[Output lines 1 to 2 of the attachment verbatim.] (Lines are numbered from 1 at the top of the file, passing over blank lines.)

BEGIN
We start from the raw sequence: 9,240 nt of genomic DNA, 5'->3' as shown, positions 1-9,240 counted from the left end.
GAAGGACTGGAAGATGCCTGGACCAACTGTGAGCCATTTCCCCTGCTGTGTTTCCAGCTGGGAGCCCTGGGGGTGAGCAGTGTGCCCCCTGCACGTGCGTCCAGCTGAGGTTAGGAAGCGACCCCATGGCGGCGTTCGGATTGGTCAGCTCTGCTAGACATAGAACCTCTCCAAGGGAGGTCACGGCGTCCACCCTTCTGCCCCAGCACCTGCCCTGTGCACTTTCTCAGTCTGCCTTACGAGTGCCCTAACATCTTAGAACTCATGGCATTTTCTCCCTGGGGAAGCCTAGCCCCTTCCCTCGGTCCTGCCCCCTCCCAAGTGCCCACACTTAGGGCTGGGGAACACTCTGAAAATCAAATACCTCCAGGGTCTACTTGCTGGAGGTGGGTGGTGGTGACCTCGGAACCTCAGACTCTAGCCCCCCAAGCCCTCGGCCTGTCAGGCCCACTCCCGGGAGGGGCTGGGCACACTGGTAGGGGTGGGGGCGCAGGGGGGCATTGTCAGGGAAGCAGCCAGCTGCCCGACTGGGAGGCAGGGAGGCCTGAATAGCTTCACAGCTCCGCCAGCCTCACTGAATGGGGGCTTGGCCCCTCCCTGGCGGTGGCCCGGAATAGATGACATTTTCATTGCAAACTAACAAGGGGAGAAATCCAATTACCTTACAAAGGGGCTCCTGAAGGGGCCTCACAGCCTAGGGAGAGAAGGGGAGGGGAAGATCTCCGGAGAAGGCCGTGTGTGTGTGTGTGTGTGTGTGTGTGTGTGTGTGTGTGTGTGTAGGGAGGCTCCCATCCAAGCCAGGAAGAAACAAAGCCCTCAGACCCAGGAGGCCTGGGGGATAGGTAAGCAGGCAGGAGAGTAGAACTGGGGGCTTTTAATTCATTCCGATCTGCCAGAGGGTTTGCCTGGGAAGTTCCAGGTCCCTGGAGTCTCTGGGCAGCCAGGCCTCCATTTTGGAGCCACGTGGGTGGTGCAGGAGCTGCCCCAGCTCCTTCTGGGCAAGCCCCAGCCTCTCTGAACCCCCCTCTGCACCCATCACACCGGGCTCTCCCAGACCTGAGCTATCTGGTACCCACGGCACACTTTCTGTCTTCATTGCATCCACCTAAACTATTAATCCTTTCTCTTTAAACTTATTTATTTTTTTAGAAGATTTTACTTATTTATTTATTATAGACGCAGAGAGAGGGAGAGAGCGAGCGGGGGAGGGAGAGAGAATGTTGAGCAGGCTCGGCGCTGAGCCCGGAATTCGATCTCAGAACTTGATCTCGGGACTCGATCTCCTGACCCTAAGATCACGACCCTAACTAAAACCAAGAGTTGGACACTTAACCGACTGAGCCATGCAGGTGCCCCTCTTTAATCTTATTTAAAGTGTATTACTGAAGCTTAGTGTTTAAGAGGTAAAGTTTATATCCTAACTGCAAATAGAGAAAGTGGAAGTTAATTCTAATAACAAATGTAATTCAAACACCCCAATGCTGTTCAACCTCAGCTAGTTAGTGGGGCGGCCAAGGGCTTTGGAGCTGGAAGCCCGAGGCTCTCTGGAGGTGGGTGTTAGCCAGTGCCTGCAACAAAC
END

We start from the raw sequence: 9,240 nt of genomic DNA, 5'->3' as shown, positions 1-9,240 counted from the left end.
GAAGGACTGGAAGATGCCTGGACCAACTGTGAGCCATTTCCCCTGCTGTGTTTCCAGCTGGGAGCCCTGGGGGTGAGCAGTGTGCCCCCTGCACGTGCGTCCAGCTGAGGTTAGGAAGCGACCCCATGGCGGCGTTCGGATTGGTCAGCTCTGCTAGACATAGAACCTCTCCAAGGGAGGTCACGGCGTCCACCCTTCTGCCCCAGCACCTGCCCTGTGCACTTTCTCAGTCTGCCTTACGAGTGCCCTAACATCTTAGAACTCATGGCATTTTCTCCCTGGGGAAGCCTAGCCCCTTCCCTCGGTCCTGCCCCCTCCCAAGTGCCCACACTTAGGGCTGGGGAACACTCTGAAAATCAAATACCTCCAGGGTCTACTTGCTGGAGGTGGGTGGTGGTGACCTCGGAACCTCAGACTCTAGCCCCCCAAGCCCTCGGCCTGTCAGGCCCACTCCCGGGAGGGGCTGGGCACACTGGTAGGGGTGGGGGCGCAGGGGGGCATTGTCAGGGAAGCAGCCAGCTGCCCGACTGGGAGGCAGGGAGGCCTGAATAGCTTCACAGCTCCGCCAGCCTCACTGAATGGGGGCTTGGCCCCTCCCTGGCGGTGGCCCGGAATAGATGACATTTTCATTGCAAACTAACAAGGGGAGAAATCCAATTACCTTACAAAGGGGCTCCTGAAGGGGCCTCACAGCCTAGGGAGAGAAGGGGAGGGGAAGATCTCCGGAGAAGGCCGTGTGTGTGTGTGTGTGTGTGTGTGTGTGTGTGTGTGTGTGTGTAGGGAGGCTCCCATCCAAGCCAGGAAGAAACAAAGCCCTCAGACCCAGGAGGCCTGGGGGATAGGTAAGCAGGCAGGAGAGTAGAACTGGGGGCTTTTAATTCATTCCGATCTGCCAGAGGGTTTGCCTGGGAAGTTCCAGGTCCCTGGAGTCTCTGGGCAGCCAGGCCTCCATTTTGGAGCCACGTGGGTGGTGCAGGAGCTGCCCCAGCTCCTTCTGGGCAAGCCCCAGCCTCTCTGAACCCCCCTCTGCACCCATCACACCGGGCTCTCCCAGACCTGAGCTATCTGGTACCCACGGCACACTTTCTGTCTTCATTGCATCCACCTAAACTATTAATCCTTTCTCTTTAAACTTATTTATTTTTTTAGAAGATTTTACTTATTTATTTATTATAGACGCAGAGAGAGGGAGAGAGCGAGCGGGGGAGGGAGAGAGAATGTTGAGCAGGCTCGGCGCTGAGCCCGGAATTCGATCTCAGAACTTGATCTCGGGACTCGATCTCCTGACCCTAAGATCACGACCCTAACTAAAACCAAGAGTTGGACACTTAACCGACTGAGCCATGCAGGTGCCCCTCTTTAATCTTATTTAAAGTGTATTACTGAAGCTTAGTGTTTAAGAGGTAAAGTTTATATCCTAACTGCAAATAGAGAAAGTGGAAGTTAATTCTAATAACAAATGTAATTCAAACACCCCAATGCTGTTCAACCTCAGCTAGTTAGTGGGGCGGCCAAGGGCTTTGGAGCTGGAAGCCCGAGGCTCTCTGGAGGTGGGTGTTAGCCAGTGCCTGCAACAAAC